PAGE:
The drop in national house prices erased $7 trillion in household wealth. Home equity was a large share of the total assets of low- and moderate-income families prior to the recession, so the drop in housing wealth has hit many families particularly hard. Because wealth is one of the key factors that households consider when deciding how much to spend, the drop in housing wealth is expected to reduce household expenditures--the so-called wealth effect. This restraint on consumer spending is especially severe for households who owe more on their mortgage than their house is worth because such "underwater" households have been unable to take advantage of low mortgage rates by refinancing. With more than one out of every five mortgages nationwide estimated to be underwater in 2011, the resulting restraint on consumer spending and its effect on slower economic growth is appreciable.

The heavy load of housing-related debt that many households are still carrying may be affecting consumer spending even more powerfully than would be suggested by the drop in house values alone. For example, recent academic research has found that highly indebted households cut their spending on goods and services more severely in response to a drop in home values than do less-indebted households hit with the same reduction in home values.3 This result suggests that consumer spending may not act powerfully to revive the economy until Americans' financial situations have improved. Alternatively understood, this research finding suggests that monetary policy alone may be insufficient to promote a more robust and sustainable improvement in household net worth.

Besides the substantial direct losses in the wealth of households through losses in home equity, other housing-related issues have likely been holding back the economic recovery. The collapse of house prices coincided with a sharp increase in mortgage defaults and foreclosures, leaving financial institutions with large holdings of residential real estate, or REO. As these properties were put up for sale on the market, they contributed to the already-bloated supply of vacant homes available for sale and put further downward pressure on house prices. In Los Angeles, for example, more than one out of every four homes sold in 2011 were REO properties. And the inventory of mortgages that are more than 90 days delinquent or somewhere in the foreclosure process amounts to more than five times the current stock of REO, illustrating the large "shadow inventory" of properties that might be put up for sale sometime in the future.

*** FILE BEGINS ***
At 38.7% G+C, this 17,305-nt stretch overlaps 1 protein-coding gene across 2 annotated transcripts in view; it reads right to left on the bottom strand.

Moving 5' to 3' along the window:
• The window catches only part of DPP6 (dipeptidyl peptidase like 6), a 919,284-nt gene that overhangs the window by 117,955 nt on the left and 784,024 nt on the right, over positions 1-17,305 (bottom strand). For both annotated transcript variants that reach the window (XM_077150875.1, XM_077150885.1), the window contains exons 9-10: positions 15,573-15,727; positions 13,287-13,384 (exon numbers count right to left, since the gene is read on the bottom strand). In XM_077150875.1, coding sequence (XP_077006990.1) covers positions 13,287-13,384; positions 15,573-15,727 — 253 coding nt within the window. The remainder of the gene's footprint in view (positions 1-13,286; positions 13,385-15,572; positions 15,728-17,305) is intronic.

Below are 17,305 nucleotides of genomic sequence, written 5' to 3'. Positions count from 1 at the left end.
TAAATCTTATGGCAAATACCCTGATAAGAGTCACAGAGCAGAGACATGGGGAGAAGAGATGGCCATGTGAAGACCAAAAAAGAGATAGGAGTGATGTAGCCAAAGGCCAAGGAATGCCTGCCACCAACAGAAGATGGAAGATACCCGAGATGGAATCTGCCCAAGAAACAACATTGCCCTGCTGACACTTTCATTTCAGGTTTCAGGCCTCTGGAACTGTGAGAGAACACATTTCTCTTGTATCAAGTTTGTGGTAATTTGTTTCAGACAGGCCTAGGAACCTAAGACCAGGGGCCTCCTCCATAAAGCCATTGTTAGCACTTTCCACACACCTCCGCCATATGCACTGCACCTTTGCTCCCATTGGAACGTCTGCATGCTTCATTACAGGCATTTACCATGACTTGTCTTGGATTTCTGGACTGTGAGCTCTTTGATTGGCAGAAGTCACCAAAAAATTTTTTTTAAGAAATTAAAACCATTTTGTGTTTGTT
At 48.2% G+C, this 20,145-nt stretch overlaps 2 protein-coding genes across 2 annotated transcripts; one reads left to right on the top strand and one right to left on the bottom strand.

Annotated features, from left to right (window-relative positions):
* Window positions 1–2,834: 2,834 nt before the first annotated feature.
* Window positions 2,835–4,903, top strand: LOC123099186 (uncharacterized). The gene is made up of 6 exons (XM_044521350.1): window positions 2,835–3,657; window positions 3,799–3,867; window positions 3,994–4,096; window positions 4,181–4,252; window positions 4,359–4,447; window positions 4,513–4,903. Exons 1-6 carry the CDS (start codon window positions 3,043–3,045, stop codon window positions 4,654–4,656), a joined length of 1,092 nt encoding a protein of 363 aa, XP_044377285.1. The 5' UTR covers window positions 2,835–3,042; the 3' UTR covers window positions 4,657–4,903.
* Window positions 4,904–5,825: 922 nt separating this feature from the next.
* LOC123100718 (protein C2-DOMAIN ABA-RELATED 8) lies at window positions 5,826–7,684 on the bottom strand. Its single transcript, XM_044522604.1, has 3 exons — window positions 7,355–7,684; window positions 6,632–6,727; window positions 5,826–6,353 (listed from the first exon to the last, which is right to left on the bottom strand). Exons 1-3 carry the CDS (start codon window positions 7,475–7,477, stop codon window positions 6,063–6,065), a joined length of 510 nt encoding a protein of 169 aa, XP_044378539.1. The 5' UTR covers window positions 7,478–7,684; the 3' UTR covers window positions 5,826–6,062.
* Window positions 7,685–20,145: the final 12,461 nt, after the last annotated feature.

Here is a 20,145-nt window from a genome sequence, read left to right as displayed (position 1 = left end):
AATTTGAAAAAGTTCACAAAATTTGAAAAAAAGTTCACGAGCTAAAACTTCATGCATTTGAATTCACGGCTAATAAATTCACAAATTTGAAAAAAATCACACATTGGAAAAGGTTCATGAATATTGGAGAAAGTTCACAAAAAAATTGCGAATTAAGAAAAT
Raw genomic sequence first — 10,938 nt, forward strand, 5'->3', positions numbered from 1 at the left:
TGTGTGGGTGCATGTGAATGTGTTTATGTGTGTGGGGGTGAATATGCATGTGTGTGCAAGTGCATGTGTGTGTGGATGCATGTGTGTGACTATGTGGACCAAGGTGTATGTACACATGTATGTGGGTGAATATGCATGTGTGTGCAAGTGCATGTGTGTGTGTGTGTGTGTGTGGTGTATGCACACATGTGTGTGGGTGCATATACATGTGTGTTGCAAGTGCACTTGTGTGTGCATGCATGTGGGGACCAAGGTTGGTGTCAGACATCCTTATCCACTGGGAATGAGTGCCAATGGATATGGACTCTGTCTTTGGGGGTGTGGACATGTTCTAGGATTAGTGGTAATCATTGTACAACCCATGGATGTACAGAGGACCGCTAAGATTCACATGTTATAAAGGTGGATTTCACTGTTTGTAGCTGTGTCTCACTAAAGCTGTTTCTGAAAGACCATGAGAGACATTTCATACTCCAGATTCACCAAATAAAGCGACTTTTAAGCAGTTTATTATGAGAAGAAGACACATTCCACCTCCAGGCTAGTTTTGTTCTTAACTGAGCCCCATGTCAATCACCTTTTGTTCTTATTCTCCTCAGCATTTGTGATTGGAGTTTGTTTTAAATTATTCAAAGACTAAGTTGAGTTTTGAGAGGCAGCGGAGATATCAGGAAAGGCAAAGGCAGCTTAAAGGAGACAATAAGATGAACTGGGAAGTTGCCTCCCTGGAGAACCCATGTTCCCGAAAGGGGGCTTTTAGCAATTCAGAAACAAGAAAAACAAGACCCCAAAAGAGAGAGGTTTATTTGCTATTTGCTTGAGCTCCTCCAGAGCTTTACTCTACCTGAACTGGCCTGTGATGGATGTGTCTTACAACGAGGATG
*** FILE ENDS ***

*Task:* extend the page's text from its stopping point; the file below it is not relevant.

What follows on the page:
Concerns about future defaults and foreclosures have caused lenders to tighten their lending standards considerably--raising down-payment requirements, requiring extensive documentation, and charging substantial fees to all but those with the highest credit scores. This marked change in mortgage credit standards has restricted access to mortgage credit for many potential borrowers, limiting both home purchases and refinancing. In addition, it doesn't take extensive forays into many neighborhoods here to see that the foreclosure process imposes less quantifiable but heavy costs on homeowners and communities.

Monetary Policy and other Federal Reserve Actions
How should the Federal Reserve respond to a recession with these contours? The Fed's accommodative monetary policy response has been intended to ease the effects of the recession and support a recovery in the context of its dual mandate to foster maximum employment and stable prices. As the economy descended into recession, the Federal Reserve promptly and aggressively pushed the federal funds rate down to near zero. The Fed then substantially expanded its holdings of longer-term securities and more recently moved to lengthen the average maturity of its holdings to put downward pressure on longer-term interest rates.